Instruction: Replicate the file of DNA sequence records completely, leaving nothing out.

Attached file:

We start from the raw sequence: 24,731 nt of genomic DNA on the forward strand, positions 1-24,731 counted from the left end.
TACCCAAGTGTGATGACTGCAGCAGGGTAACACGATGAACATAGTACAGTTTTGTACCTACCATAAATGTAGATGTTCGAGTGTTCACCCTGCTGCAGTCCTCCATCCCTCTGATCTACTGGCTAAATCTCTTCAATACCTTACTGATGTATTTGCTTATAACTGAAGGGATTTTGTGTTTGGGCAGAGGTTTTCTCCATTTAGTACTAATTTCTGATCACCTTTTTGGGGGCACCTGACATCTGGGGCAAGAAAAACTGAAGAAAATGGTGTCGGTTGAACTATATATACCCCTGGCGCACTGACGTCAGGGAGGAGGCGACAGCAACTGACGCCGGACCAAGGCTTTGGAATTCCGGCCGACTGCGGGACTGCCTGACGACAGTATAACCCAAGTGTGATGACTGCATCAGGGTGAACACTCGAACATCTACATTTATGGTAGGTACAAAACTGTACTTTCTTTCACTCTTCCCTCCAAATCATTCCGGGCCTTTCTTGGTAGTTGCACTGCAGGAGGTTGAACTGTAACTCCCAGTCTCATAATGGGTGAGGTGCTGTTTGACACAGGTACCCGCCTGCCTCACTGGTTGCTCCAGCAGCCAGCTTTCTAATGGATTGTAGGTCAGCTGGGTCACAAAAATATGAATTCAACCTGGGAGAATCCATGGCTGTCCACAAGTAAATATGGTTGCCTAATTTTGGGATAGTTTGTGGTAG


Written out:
We start from the raw sequence: 24,731 nt of genomic DNA on the forward strand, positions 1-24,731 counted from the left end.
TACCCAAGTGTGATGACTGCAGCAGGGTAACACGATGAACATAGTACAGTTTTGTACCTACCATAAATGTAGATGTTCGAGTGTTCACCCTGCTGCAGTCCTCCATCCCTCTGATCTACTGGCTAAATCTCTTCAATACCTTACTGATGTATTTGCTTATAACTGAAGGGATTTTGTGTTTGGGCAGAGGTTTTCTCCATTTAGTACTAATTTCTGATCACCTTTTTGGGGGCACCTGACATCTGGGGCAAGAAAAACTGAAGAAAATGGTGTCGGTTGAACTATATATACCCCTGGCGCACTGACGTCAGGGAGGAGGCGACAGCAACTGACGCCGGACCAAGGCTTTGGAATTCCGGCCGACTGCGGGACTGCCTGACGACAGTATAACCCAAGTGTGATGACTGCATCAGGGTGAACACTCGAACATCTACATTTATGGTAGGTACAAAACTGTACTTTCTTTCACTCTTCCCTCCAAATCATTCCGGGCCTTTCTTGGTAGTTGCACTGCAGGAGGTTGAACTGTAACTCCCAGTCTCATAATGGGTGAGGTGCTGTTTGACACAGGTACCCGCCTGCCTCACTGGTTGCTCCAGCAGCCAGCTTTCTAATGGATTGTAGGTCAGCTGGGTCACAAAAATATGAATTCAACCTGGGAGAATCCATGGCTGTCCACAAGTAAATATGGTTGCCTAATTTTGGGATAGTTTGTGGTAG